The Dangers of Binge Drinking

The Dangers of Binge Drinking | Dr. Ali Ghahary

Binge drinking is a term that is used to describe excessive alcohol consumption. If you drink in excess, then you may have what’s considered Alcohol Use Disorder – or AUD – which is on the rise in North America. In addition, excessive alcohol consumption is also one of the leading causes for many different health issues affecting people worldwide, and as many as 88,000 working-age individuals (between 20 and 64 years old) will die from alcohol-related causes each year.

Binge drinking is defined as having multiple servings of alcohol within a short time frame. For women, they fall under the category of binge drinking if they consume 4 or more alcoholic beverages in 2 hours, while men fall under the category of binge drinking if they consume 5 or more alcoholic beverages in 2 hours. Young adults, especially those that are College-age, tend to be more likely to drink to excess, though binge drinking and alcoholism do not discriminate and can affect people of all ages. Much like tobacco and illicit drugs, alcohol can also be addicting. This is partially due to the effects that alcohol has on the brain’s endorphins. These endorphins allow the brain to feel relaxed and/or euphoric, and when alcohol is introduced into the mix those feelings only become amplified. Inhibitions also lower, which can cause an individual to feel more confident. Some people also say they sleep better as a result of consuming alcohol. Because alcohol is absorbed into the bloodstream fairly quickly, all of these effects are felt just as fast – sometimes immediate – but they also have their downsides.

Along with the release of endorphins, binge drinking can also cause things such as poor decision-making skills and lack of impulse control, loss of coordination, feeling ill/hungover, low body temperature, dehydration, and even seizures. Binge drinking can also cause alcohol poisoning, which is potentially fatal and requires urgent medical treatment. Because binge drinking also causes a rapid increase in blood alcohol levels, one can also suffer from blackouts – also known as alcohol-induced amnesia. Blackouts caused by binge drinking result in loss of memory and failure to remember certain chunks of time; for example, who you were with or what you did, which can be very problematic depending on the circumstances. Both men and women are at risk of suffering from blackouts as a result of binge drinking. However, women are at an increased risk due to their physical size and body compositions. Hormones are also a contributing factor. Adolescents who are not used to consuming alcohol are also at an increased risk, as they tend to overestimate just how much alcohol their bodies can handle.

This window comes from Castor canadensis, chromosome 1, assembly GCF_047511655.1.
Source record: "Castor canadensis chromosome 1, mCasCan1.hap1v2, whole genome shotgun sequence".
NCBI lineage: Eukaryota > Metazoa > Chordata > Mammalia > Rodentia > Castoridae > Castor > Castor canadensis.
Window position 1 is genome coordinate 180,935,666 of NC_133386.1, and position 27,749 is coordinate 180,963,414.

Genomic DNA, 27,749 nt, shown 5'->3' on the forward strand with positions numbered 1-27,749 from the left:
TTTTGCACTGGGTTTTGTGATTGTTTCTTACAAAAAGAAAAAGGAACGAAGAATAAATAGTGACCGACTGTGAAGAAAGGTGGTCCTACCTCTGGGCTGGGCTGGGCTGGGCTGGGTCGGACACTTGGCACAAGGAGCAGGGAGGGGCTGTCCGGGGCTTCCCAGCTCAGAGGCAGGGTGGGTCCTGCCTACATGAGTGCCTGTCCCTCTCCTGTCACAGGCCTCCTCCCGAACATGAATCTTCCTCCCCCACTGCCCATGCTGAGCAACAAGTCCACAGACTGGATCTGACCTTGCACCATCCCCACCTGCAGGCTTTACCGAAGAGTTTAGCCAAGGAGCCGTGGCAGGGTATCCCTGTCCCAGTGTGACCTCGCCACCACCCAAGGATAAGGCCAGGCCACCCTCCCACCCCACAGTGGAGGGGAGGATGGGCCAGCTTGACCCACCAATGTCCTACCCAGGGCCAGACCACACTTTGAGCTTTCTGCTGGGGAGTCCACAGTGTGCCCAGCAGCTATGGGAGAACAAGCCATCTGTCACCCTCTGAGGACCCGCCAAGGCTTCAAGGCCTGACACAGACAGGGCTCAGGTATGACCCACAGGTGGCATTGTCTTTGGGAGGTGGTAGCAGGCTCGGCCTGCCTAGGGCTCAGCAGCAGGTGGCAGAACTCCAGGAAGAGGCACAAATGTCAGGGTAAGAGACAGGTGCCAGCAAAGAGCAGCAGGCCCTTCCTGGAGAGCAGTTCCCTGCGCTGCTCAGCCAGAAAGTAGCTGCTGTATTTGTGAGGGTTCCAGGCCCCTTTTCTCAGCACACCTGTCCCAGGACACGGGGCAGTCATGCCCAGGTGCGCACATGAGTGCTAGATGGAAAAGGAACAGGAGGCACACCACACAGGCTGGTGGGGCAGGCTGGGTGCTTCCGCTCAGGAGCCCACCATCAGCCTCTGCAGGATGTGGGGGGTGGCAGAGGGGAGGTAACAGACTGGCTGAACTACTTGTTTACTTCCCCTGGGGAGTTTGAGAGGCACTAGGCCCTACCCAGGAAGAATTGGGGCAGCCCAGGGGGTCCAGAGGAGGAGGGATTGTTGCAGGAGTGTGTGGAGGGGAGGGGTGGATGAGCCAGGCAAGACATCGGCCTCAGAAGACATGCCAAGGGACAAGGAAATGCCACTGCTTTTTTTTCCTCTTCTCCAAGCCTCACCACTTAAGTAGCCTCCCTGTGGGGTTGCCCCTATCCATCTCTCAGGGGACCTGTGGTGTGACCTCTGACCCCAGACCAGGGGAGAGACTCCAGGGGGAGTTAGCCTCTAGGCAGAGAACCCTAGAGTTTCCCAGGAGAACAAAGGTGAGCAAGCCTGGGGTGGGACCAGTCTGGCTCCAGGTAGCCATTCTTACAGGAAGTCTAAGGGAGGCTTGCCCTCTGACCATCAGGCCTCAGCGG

While binge drinking and AUD (Alcohol Use Disorder) slightly differ, both are still considered signs of alcohol addiction or dependence. Drinking to the point of excess can not only cause blackouts, but it can lead to other health problems such as liver damage, anemia, cardiovascular disease, depression, high blood pressure, nerve damage, infections, pancreatitis, and even dementia. The only way to reduce the risk of these conditions is to stop drinking. However, those who are chronic drinkers will often require help to do so – and it’s okay to seek that help when you need it. If you’re struggling with alcohol or other substance abuse, it’s important to understand why and figure out the root cause. Alcoholism is often linked to things like depression and trauma, and it’s also known to run in families.

For more information on where you can seek treatment for both alcohol and drug abuse in British Columbia, visit HealthLink BC. The Government of Canada also has a list of National help resources available on their website at